"The whole holiday season from Thanksgiving to New Year's is a very busy and stressful time," AKC spokeswoman Lisa Peterson said. "There are many visitors, and family routines are disrupted. Many families do a lot of traveling." Homes are filled with holiday foods, decorations and plants that can be toxic if eaten by puppies.
"This is not the best time to get a puppy," Ms. Peterson said. "Puppies need attention 24/7" and need to learn family routines, including going outside to urinate and defecate.
Best Friends would add objections that could be classified as political.
"Christmas is the biggest, most profitable time of the year for retailers, and that includes people who sell puppies," said Elizabeth Oreck, manager of the Best Friends Puppy Mill Initiative. "Pet stores cater to the desire for immediate gratification. Pet stores can get you anything you want," and that includes catering to your desire to see "the joy on a child's face when they see the puppy under the tree."
Puppies sold in pet stores tend to come from "puppy mills," according to Best Friends and many other rights and welfare organizations. A puppy mill is a commercial, for-profit breeding operation where large numbers of dogs and puppies are raised in cages with little or no exercise and no socialization.
Celebrity dog trainer Victoria Stilwell recently told a Pittsburgh audience, "Don't buy from a pet shop. The puppies are always from puppy mills, though they will tell you they are not."
Ms. Oreck of Best Friends agrees with Ms. Stilwell.
Ask pet store employees to show you "paperwork. Where did the puppies come from?" Ms. Oreck said. Papers will often show the pups were shipped from Missouri, which hosts 40 percent of the nation's puppy mills. Pennsylvania has many puppy mills, especially in the central portion of the state.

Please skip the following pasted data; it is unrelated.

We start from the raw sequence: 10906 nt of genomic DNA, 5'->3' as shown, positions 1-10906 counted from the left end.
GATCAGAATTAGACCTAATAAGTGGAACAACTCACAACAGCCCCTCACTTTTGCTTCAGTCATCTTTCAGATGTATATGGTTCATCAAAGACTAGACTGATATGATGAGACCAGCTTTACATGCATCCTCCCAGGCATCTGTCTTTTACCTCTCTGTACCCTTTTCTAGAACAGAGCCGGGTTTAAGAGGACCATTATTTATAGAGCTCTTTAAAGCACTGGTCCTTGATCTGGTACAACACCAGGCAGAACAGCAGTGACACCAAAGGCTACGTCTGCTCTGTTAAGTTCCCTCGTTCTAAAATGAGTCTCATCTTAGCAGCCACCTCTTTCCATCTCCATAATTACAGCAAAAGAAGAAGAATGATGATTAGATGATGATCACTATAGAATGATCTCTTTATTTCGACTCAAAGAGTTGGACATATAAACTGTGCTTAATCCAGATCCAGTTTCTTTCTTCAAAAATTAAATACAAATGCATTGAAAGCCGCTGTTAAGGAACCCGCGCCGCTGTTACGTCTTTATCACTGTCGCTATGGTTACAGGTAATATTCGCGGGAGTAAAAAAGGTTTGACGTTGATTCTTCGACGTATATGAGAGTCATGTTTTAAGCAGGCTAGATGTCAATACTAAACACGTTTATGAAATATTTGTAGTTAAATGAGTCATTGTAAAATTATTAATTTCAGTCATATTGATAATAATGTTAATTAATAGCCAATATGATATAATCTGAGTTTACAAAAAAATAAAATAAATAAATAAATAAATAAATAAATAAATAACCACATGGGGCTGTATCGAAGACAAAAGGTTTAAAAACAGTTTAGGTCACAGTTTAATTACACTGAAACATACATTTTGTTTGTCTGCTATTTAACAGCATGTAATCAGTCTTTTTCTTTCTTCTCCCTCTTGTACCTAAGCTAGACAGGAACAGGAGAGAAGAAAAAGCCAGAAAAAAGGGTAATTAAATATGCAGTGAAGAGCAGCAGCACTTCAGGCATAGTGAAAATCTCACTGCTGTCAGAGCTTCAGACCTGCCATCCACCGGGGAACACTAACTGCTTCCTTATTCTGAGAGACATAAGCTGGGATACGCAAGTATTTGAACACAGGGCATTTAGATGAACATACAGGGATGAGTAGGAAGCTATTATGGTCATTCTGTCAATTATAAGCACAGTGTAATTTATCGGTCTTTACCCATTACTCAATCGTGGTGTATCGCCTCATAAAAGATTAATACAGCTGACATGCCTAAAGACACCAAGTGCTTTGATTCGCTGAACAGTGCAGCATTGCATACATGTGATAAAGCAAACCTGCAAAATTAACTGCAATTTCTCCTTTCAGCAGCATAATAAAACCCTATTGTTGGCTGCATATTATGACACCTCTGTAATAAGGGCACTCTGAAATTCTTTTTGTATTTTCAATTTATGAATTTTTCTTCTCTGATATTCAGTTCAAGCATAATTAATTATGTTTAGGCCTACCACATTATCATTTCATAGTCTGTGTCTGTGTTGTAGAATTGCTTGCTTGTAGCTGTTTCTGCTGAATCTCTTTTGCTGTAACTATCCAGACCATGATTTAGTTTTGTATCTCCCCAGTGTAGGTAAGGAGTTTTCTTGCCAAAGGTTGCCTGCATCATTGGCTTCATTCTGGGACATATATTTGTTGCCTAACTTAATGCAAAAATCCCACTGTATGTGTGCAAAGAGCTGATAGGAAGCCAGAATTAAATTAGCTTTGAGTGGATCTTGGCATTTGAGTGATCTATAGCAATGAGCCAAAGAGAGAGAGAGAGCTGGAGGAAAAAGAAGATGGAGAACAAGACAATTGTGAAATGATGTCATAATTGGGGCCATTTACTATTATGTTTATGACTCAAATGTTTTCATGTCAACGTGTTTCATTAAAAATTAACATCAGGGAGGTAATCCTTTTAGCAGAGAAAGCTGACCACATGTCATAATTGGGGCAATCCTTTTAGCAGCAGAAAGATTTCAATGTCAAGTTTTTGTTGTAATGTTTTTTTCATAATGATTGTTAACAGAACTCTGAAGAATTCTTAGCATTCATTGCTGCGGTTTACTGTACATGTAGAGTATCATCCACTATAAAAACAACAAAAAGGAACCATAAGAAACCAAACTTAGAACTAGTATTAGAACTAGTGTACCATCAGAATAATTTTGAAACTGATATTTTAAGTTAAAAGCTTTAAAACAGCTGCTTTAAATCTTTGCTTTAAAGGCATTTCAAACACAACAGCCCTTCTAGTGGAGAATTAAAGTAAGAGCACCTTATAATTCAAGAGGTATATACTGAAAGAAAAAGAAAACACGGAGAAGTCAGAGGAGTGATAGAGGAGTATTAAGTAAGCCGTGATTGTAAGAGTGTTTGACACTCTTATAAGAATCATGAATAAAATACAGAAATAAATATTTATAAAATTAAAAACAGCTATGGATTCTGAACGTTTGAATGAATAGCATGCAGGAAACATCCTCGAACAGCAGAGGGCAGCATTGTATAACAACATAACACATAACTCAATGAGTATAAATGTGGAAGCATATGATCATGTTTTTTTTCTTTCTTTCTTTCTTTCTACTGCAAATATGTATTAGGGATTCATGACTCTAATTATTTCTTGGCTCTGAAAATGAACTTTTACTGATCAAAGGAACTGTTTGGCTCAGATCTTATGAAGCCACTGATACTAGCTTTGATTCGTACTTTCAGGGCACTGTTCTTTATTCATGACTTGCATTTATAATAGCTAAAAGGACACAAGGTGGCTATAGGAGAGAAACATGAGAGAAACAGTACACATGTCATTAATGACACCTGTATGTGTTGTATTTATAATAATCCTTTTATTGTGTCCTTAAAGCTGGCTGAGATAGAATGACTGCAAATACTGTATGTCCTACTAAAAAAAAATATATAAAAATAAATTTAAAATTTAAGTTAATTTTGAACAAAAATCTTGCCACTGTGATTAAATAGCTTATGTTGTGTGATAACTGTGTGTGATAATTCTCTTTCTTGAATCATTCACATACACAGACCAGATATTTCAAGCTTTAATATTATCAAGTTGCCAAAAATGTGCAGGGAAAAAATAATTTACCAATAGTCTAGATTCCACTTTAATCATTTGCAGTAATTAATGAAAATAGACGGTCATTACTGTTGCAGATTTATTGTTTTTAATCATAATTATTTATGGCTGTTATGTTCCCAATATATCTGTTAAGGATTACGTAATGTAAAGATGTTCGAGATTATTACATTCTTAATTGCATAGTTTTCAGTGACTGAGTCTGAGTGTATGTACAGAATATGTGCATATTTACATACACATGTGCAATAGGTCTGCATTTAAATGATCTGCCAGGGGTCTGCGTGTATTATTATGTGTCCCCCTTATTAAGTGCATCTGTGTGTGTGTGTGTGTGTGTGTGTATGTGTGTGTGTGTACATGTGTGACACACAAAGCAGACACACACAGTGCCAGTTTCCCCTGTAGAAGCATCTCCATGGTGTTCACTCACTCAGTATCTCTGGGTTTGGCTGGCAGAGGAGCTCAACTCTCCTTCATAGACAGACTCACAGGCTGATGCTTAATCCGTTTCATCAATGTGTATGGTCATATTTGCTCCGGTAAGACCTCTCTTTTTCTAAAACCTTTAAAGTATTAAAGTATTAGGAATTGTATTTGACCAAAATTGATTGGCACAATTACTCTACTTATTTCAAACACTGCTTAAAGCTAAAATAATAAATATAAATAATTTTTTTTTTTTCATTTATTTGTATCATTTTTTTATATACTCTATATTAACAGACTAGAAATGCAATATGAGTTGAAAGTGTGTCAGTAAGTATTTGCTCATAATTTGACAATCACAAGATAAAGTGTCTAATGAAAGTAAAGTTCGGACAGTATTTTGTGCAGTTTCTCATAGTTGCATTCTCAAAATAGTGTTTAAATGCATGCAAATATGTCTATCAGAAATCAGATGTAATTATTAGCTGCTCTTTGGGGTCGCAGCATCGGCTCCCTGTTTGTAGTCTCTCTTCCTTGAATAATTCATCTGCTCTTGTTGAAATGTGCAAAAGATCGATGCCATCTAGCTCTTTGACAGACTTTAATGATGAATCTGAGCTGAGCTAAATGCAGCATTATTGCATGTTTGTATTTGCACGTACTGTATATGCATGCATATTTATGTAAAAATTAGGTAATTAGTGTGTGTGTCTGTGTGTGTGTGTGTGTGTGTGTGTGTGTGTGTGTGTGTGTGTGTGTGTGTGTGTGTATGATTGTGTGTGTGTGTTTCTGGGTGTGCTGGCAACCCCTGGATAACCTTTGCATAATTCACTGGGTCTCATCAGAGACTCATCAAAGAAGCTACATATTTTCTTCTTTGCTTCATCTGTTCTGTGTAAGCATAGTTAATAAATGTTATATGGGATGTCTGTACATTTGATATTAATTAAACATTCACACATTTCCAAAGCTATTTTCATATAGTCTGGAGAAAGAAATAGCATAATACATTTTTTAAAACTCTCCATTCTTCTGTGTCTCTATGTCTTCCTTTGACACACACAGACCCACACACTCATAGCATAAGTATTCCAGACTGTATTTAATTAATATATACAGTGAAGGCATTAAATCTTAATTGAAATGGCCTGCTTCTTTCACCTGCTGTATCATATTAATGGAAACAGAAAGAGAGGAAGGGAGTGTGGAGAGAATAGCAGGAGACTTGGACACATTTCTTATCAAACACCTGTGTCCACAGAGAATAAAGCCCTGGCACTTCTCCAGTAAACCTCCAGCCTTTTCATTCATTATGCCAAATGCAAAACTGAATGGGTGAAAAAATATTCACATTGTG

On the Internet you can look up the name of the breeder or the broker where the pet store puppies originated. The website of the Missouri-based Hunte Corp. -- www.thehuntecorporation.com -- notes that the company, a broker that ships to pet stores all over the country, including Pittsburgh, has more than 100 breeds. Ms. Oreck said Hunte sells 90,000 puppies each year.
"When you buy a pet store puppy, you are not rescuing it," Ms. Oreck said. "You buy a puppy, and another puppy mill puppy will take its place and the breeders keep breeding" for many years. "The power to stop the puppy mill cycle is in the public's hands. Don't buy from them. The mills only make puppies because people want to buy them."
Anti-puppy mill campaigns are having some impact, she said. "I think it's a dying industry. Buying a dog from a pet store is sort of like driving a Humvee," Ms. Oreck said, suggesting that both things are considered politically incorrect by many people.